Koevermans sounds off on CCL atmosphere and officiating

Koevermans sounds off on CCL atmosphere and officiating

MLS- Toronto FC

Koevermans sounds off on CCL atmosphere and officiating


610x (3)


TORONTO – The scenes from Toronto FC’s 2-2 draw against the Los Angeles Galaxy in the CONCACAF Champions League quarterfinal were unmistakable and unforgettable. 

The night began with Toronto fans' impressive march to the match down Bremmer Bolverard outside the Rogers Centre. As the game kicked off the 47,658 fans clad in red shook the dome and all but willed TFC to a pair of early goals. 

But next week, the scene will be different –in the stands anyway– at the Home Depot Center as just 7,500 will attend the return leg of the quarterfinal match-up due to a attendance agreement with Cal-State Dominguez Hills over the usage of the university's parking lots during the school year.

When asked, Toronto forward Danny Koevermans was unaware of the issue, but after a quick refresher of the rules that will cap the HDC's attendance from its 27,000 capacity, the TFC striker was flabbergasted.

"That is stupid, that is stupid, LA Galaxy is a big club in LA and they showed it because they have three big name players," said Koevermans. "So when it’s the CONCACAF quarterfinals, I think that it’s a stupid call because you what happens here and I think they can do it too. Especially with the game 2-2, it’s an all or nothing game and I think that it can also be 40k but they made a change so I think that maybe it works to our advantage, you never know."

Never one to mince words, the candid Dutchman had a few choice words for Jamaican referee Courtney Campbell, who awarded Koevermans a yellow card in the 58th minute for starting a scuffle with Galaxy goalkeeper Josh Saunders at the edge of the box. The play seemed innocent enough initially as the Saunders ran to the edge of the box towards a charging Koevermans, but after the goalkeeper scooped up the ball, Koevermans was left incensed.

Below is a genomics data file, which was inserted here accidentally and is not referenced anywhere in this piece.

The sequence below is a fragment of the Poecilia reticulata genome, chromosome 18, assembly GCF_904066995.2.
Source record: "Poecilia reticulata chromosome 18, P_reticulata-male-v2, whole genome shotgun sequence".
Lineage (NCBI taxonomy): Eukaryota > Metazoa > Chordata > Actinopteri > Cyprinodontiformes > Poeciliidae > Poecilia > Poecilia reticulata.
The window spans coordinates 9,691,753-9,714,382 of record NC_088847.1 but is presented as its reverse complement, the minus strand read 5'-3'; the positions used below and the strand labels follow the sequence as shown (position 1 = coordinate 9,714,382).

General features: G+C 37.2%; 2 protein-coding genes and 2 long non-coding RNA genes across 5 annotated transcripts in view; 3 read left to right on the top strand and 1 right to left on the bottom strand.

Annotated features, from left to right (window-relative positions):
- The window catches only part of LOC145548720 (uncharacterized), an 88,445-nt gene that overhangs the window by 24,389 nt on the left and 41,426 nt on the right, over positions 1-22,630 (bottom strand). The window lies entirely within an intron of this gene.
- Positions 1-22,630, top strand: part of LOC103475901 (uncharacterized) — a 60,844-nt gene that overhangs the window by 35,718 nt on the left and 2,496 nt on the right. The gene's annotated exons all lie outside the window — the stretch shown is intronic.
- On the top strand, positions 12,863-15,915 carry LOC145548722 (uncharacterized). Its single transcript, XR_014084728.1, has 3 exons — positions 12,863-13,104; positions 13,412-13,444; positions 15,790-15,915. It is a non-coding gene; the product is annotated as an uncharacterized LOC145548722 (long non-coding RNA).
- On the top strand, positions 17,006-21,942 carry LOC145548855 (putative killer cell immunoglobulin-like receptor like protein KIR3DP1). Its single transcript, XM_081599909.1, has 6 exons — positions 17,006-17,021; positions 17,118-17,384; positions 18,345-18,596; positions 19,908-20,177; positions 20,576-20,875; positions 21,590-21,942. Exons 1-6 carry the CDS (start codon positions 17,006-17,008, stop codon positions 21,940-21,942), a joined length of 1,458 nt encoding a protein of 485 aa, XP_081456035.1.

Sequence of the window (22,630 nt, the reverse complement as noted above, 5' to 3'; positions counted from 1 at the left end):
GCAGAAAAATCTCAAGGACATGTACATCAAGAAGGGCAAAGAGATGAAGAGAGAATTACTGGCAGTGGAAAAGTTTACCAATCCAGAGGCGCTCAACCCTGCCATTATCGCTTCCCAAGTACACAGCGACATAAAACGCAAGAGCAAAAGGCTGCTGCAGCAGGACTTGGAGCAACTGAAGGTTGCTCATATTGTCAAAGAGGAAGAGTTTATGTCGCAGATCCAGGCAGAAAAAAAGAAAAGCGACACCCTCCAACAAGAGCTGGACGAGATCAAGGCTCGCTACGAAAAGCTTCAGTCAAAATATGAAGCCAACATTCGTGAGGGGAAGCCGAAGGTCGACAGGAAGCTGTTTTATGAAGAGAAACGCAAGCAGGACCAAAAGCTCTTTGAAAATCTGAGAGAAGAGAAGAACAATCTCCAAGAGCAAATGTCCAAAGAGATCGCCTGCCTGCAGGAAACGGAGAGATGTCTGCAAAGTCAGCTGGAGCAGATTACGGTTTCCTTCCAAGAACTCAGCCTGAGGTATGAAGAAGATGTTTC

"[Saunders] put his cleats on our upper leg, so when I bumped into him straight away, I can understand. I was on the side of him. He just put his cleats on my upper leg, and so I was mad at that," said Koevermans, who charged Saunders after the play. "But this referee, these CONCACAF referees are such a joke, so then he gave me a yellow card for my reaction. That's okay, but then he should give him a yellow card too but he didn't do that. Stupid."

Although the veteran striker admitted that his behavior was less than becoming, Koevermans was still not pleased with Campbell's decision.

"My reaction is also not good, but what happens, happens so he has to give me a yellow card, but the keeper also," Koevermans later added. "Then he just waved way and the linesman also said ‘it’s in the game, it’s in the game” so we can’t do anything about it. They’re the boss and even if they’re wrong then they’re right."

Following his feisty moments with Saunders, Koevermans shined in the second half, nearly scoring on two occasions, a shot from midfield that challenged Saunders in the 64th and a chance in the 77th from close range that nearly missed the mark.

For Toronto to pull off the upset against the Galaxy and advance to the CONCACAF Champions League semi-finals next week, the Reds will need their talented striker to place shots on frame rather than painfully wide. The job for TFC is simple enough — they must earn either a victory or a 3-3 draw, which will pull the Canadian side ahead on away goals against Galaxy side that went unbeaten at home last season.

Despite the long odds facing his club, the boisterous Dutchman is confident that TFC can pull through.

"I hope we’re going to win. Every game is different. What happens tonight doesn’t change anything for next week. You never know anything can happen," said Koevermans. "A guy can slip away in the second minute and you’re 1-nothing up or 1-nothing down. We’ll see next week, we’re still in the race for a semi-final spot so we need to go in next week to win the game and we’ll see what happens."

More from

More SBI